Could something like this become a part of your food service?

At the website Science World Report (Fair warning that going to the website will start at least one annoying video ad) there is a story about a 3 year project spearheaded by Biozoon a German company that is working to develop a 3D printer where you can load powered food mixes to which you can add color and texture to create real looking and tasting food or something close to real looking and tasting food. The target is elders who have difficulty swallowing. Rather than having cartridges that contain red, green or blue ink, the cartridges will discharge meat, vegetables and carbohydrates.

More details from the Science Report website: “The 3D printer will be able to create easily digestible food, which not only maintains the shape and taste of the real thing, but can also be fortified with specific nutrients.”

“. . .at the moment these foods are hand made by a chef and this is quite time-consuming and available only to a limited number of people. The three-year PERFORMANCE project hopes to have developed 3D food printer technology and specialized texturing systems by the time it finishes in 2015 that can make safe, appetizing meals available to many more people.”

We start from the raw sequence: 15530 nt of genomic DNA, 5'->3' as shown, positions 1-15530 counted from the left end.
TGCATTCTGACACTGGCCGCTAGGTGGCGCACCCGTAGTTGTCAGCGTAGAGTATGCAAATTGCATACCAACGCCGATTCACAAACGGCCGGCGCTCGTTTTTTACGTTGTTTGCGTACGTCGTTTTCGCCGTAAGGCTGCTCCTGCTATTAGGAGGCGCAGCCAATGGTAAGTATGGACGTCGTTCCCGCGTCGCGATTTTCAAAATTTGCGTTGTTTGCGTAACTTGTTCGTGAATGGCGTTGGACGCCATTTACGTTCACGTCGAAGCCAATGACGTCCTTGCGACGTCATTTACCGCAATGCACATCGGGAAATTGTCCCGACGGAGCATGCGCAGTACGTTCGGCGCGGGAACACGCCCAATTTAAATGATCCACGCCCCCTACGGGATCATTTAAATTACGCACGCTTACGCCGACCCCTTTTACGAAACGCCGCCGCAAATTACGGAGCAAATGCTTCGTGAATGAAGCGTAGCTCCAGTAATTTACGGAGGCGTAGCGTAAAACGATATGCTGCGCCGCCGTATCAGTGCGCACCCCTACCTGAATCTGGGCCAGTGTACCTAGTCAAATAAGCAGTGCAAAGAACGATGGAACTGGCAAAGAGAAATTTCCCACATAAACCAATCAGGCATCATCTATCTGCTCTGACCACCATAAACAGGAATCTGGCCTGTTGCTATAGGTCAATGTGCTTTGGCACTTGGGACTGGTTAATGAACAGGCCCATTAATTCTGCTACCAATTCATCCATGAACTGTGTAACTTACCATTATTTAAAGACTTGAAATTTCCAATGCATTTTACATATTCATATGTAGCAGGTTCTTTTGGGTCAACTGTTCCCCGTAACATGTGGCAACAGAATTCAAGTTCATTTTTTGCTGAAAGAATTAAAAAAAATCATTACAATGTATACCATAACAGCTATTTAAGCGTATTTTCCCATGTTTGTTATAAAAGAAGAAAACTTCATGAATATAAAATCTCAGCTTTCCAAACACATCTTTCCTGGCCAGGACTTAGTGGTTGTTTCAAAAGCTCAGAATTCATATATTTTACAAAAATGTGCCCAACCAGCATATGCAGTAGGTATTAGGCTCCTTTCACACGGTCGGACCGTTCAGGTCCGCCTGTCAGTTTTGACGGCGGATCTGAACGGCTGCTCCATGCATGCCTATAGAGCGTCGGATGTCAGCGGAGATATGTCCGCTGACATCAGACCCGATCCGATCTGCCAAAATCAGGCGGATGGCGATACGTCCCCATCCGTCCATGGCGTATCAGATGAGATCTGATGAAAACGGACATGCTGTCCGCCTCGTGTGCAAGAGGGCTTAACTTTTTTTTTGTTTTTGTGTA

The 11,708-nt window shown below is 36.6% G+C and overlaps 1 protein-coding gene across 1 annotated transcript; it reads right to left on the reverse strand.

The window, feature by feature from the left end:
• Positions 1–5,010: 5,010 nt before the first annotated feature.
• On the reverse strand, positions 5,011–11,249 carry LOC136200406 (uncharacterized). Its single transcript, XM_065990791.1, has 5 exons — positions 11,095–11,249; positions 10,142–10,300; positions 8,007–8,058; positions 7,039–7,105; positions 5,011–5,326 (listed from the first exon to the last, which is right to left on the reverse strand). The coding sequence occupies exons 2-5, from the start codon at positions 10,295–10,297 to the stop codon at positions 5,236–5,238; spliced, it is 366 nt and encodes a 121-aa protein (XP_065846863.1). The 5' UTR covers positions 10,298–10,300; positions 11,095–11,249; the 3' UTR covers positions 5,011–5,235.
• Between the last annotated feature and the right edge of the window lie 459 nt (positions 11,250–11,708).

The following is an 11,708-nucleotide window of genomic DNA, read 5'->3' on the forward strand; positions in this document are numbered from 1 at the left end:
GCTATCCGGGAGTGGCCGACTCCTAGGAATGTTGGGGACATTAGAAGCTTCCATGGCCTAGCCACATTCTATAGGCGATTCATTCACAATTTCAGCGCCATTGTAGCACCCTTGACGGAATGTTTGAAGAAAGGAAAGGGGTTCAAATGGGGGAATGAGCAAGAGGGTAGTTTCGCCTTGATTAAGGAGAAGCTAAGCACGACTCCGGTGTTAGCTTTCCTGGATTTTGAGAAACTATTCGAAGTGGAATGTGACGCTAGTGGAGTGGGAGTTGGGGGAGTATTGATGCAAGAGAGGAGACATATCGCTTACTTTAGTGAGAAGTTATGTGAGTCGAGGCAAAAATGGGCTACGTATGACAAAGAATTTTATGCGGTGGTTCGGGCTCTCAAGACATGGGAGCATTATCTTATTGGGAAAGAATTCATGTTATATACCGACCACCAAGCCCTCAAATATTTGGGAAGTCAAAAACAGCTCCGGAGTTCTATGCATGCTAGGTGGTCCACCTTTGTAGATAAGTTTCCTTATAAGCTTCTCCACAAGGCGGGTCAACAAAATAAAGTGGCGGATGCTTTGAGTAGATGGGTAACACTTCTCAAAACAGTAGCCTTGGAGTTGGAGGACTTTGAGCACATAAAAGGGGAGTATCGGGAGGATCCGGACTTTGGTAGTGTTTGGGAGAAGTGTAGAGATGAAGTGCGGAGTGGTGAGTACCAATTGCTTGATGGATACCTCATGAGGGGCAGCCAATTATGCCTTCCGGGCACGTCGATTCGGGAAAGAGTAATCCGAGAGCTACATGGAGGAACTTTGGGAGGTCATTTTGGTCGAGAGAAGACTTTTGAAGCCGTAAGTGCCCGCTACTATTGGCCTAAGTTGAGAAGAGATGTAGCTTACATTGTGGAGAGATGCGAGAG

“. . . .elderly residents will be able to choose from different menus each week and the meals will be prepared in a processing plant before delivery. It is hoped that the new technology will also mean that food can be personalised, adding specific vitamins or nutrients – for example folic acid – as required by residents.”

“The printer will create the first layer of the food, for example, the two-dimensional form of a chicken wing, with liquid from the meat cartridge and shaped by 48 nozzles in the printer head.”

“A gelation agent, which is currently being developed, will be added to the liquid in the cartridges, so that the food sticks together. Eventually, after many layers have been printed, the finished product emerges: the jellified chicken wing – or any other type of food such as carrots or pudding.”

Would this work for you?

Steve Moran

If you like this article (or even if you don’t) it would be a great honor to have you subscribe to our mailing list HERE.